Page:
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Joseph Stiglitz: Widening the Scope of Economics

26. mai 2013
Joseph Stiglitz (press photo)

Joseph Stiglitz (press photo)

Innovation Norway has invited Nobel price winner Joseph E. Stigliz to present his ideas at its conference on May 28 and to give a lecture at the University of Oslo on May 29. This blog posts gives a short presentation of Stiglitz and his research.

By Per Koch, Special Adviser, Innovation Norway

When Innovation Norway invited Joseph E. Stigliz (1943- ) to be the main speaker at the very first Innovation Norway Signal Conference, this was for two important reasons:

Firstly he has made important contributions to the development of the discipline of economics, giving us new tools to better understand a world in continuous transformation. The current economic crisis has taught us that we desperately need new ideas and new concepts in both economic policy and innovation policy development.

We may agree or disagree with his conclusions, but there is no doubt that he has generated a lot of stimulating debate.

Secondly he has made his mark as a doer as well as a theoretician. He knows policy development from the inside.

Stiglitz was, for instance, a member of U.S. President Bill Clinton’s Council of Economic Advisers from 1993-95, and served as CEA chairman from 1995-97. He has been a Chief Economist and Senior Vice-President of the World Bank. He has chaired several international commissions such as the Commission on the Measurement of Economic Performance and Social Progress, which critiqued the reliance on GDP as an indicator of advancement, and the UN Commission of Experts on Reform of the International Financial and Monetary System.

This engagement in policy making is paralleled in his passion for social development and global challenges. He was a lead author of the 1995 Report of the Intergovernmental Panel on Climate Change, which shared the 2007 Nobel Peace Prize.

A critique of the invisible hand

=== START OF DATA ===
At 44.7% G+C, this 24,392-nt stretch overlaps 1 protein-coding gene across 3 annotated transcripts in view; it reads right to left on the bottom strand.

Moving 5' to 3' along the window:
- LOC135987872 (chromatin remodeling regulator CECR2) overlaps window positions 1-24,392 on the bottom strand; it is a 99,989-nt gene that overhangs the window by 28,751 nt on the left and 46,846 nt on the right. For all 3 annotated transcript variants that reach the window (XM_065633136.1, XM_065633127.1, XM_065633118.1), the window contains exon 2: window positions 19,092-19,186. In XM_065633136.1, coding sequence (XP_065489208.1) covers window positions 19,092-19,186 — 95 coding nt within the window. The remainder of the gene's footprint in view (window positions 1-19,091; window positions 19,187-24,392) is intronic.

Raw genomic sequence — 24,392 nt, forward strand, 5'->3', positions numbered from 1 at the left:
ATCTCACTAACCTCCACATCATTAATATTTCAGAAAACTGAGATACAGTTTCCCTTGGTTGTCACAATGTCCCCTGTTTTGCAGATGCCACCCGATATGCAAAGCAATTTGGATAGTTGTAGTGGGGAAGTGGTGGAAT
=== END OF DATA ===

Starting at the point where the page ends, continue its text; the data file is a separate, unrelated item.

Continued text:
In his recent book, the Price of Inequality, he argues strongly that the current level of income inequality in the US is at historic levels not seen since the Great Depression.

The top 1 percent of Americans take home nearly 20 percent of the country’s income, the richest 1 percent own more than a third of the country’s wealth. From 2009-2011, the top 1 percent of Americans  gained 121 percent of the additional income created in the “recovery”. This amazingly high number reflects the fact that the poor are still in recession.

Stiglitz argues that this development is unsustainable and a threat to social justice as well as democracy.

The following quote from the book sums up his main argument:

“Markets have clearly not been working the way that their boosters claim. Markets are supposed to be stable, but the global financial crisis showed that they could be very unstable, with devastating consequences. The bankers had taken bets that, without government assistance, would have brought them and the entire economy down.”

This quote reflects his basic mistrust in economic theory that states that the market knows best, no matter what – a way of thinking he has labeled “market fundamentalism”.

Asymmetric information

This mistrust is, in fact partly grounded in his critique of one of the basic premises of influential economic models: that all information in an economic system is freely available to all actors in that system.

In 2001, he was awarded the Nobel Prize in economics for his analyses of markets with this so-called “asymmetric information”.

Stiglitz helped create a new branch of economics, «The Economics of Information,» exploring the consequences of the fact that people may hold back information. Moreover, it takes time and effort for companies to catch up with the competitors’ knowledge wise.

On this basis he pioneered such concepts as adverse selection and moral hazard, which have now become standard tools not only of theorists, but of policy analysts.

Industry and government

His arguments about “asymmetric information” underpin his belief in a role for government. In Freefall, his 2010 book about the financial crisis, he puts it this way:

“Governments need to play a role, and not just in rescuing the economy when markets fail and in regulating markets to prevent the kind of failures we have just experienced. Economies need a balance between the role of markets and the role of government – with important contributions by nonmarket and nongovernmental institutions.” (Freefall, p. xii)

This does not mean that he is hostile towards a market economy– far from it. In the same book he underlines that he believes “that markets lie at the heart of every successful economy.”